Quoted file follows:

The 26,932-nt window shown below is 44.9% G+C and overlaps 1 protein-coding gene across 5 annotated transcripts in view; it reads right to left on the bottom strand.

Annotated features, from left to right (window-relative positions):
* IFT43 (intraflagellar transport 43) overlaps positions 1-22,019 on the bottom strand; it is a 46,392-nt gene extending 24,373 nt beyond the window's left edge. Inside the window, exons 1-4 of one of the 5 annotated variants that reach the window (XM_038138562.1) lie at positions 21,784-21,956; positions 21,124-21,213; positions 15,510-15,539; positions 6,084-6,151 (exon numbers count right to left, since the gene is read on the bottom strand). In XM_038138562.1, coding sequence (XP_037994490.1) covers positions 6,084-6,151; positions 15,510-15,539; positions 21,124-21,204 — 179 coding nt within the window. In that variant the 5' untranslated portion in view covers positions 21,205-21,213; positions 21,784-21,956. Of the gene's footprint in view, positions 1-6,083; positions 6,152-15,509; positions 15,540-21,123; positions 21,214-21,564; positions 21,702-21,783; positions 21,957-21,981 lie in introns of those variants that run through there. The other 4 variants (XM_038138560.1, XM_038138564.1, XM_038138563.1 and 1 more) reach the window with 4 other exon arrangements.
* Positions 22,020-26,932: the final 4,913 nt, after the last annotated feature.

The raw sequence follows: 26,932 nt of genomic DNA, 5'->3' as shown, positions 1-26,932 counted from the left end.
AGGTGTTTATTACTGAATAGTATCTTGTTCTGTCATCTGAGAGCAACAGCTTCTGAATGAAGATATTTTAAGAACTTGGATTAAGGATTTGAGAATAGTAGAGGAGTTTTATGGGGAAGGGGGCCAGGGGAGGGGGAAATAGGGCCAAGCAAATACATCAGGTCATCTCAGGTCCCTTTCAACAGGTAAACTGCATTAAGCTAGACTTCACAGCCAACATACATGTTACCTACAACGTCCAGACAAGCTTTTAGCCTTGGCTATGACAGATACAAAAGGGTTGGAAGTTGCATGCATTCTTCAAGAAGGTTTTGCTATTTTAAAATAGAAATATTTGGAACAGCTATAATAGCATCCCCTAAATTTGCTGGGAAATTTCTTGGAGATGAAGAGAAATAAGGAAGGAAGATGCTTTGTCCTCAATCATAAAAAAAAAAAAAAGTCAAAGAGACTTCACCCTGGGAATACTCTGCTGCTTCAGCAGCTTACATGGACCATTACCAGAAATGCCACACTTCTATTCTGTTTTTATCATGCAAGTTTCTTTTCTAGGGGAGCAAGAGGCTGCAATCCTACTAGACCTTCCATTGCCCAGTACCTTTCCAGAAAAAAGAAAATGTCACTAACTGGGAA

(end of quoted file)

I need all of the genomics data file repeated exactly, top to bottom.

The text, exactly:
The 26,932-nt window shown below is 44.9% G+C and overlaps 1 protein-coding gene across 5 annotated transcripts in view; it reads right to left on the bottom strand.

Annotated features, from left to right (window-relative positions):
* IFT43 (intraflagellar transport 43) overlaps positions 1-22,019 on the bottom strand; it is a 46,392-nt gene extending 24,373 nt beyond the window's left edge. Inside the window, exons 1-4 of one of the 5 annotated variants that reach the window (XM_038138562.1) lie at positions 21,784-21,956; positions 21,124-21,213; positions 15,510-15,539; positions 6,084-6,151 (exon numbers count right to left, since the gene is read on the bottom strand). In XM_038138562.1, coding sequence (XP_037994490.1) covers positions 6,084-6,151; positions 15,510-15,539; positions 21,124-21,204 — 179 coding nt within the window. In that variant the 5' untranslated portion in view covers positions 21,205-21,213; positions 21,784-21,956. Of the gene's footprint in view, positions 1-6,083; positions 6,152-15,509; positions 15,540-21,123; positions 21,214-21,564; positions 21,702-21,783; positions 21,957-21,981 lie in introns of those variants that run through there. The other 4 variants (XM_038138560.1, XM_038138564.1, XM_038138563.1 and 1 more) reach the window with 4 other exon arrangements.
* Positions 22,020-26,932: the final 4,913 nt, after the last annotated feature.

The raw sequence follows: 26,932 nt of genomic DNA, 5'->3' as shown, positions 1-26,932 counted from the left end.
AGGTGTTTATTACTGAATAGTATCTTGTTCTGTCATCTGAGAGCAACAGCTTCTGAATGAAGATATTTTAAGAACTTGGATTAAGGATTTGAGAATAGTAGAGGAGTTTTATGGGGAAGGGGGCCAGGGGAGGGGGAAATAGGGCCAAGCAAATACATCAGGTCATCTCAGGTCCCTTTCAACAGGTAAACTGCATTAAGCTAGACTTCACAGCCAACATACATGTTACCTACAACGTCCAGACAAGCTTTTAGCCTTGGCTATGACAGATACAAAAGGGTTGGAAGTTGCATGCATTCTTCAAGAAGGTTTTGCTATTTTAAAATAGAAATATTTGGAACAGCTATAATAGCATCCCCTAAATTTGCTGGGAAATTTCTTGGAGATGAAGAGAAATAAGGAAGGAAGATGCTTTGTCCTCAATCATAAAAAAAAAAAAAAGTCAAAGAGACTTCACCCTGGGAATACTCTGCTGCTTCAGCAGCTTACATGGACCATTACCAGAAATGCCACACTTCTATTCTGTTTTTATCATGCAAGTTTCTTTTCTAGGGGAGCAAGAGGCTGCAATCCTACTAGACCTTCCATTGCCCAGTACCTTTCCAGAAAAAAGAAAATGTCACTAACTGGGAA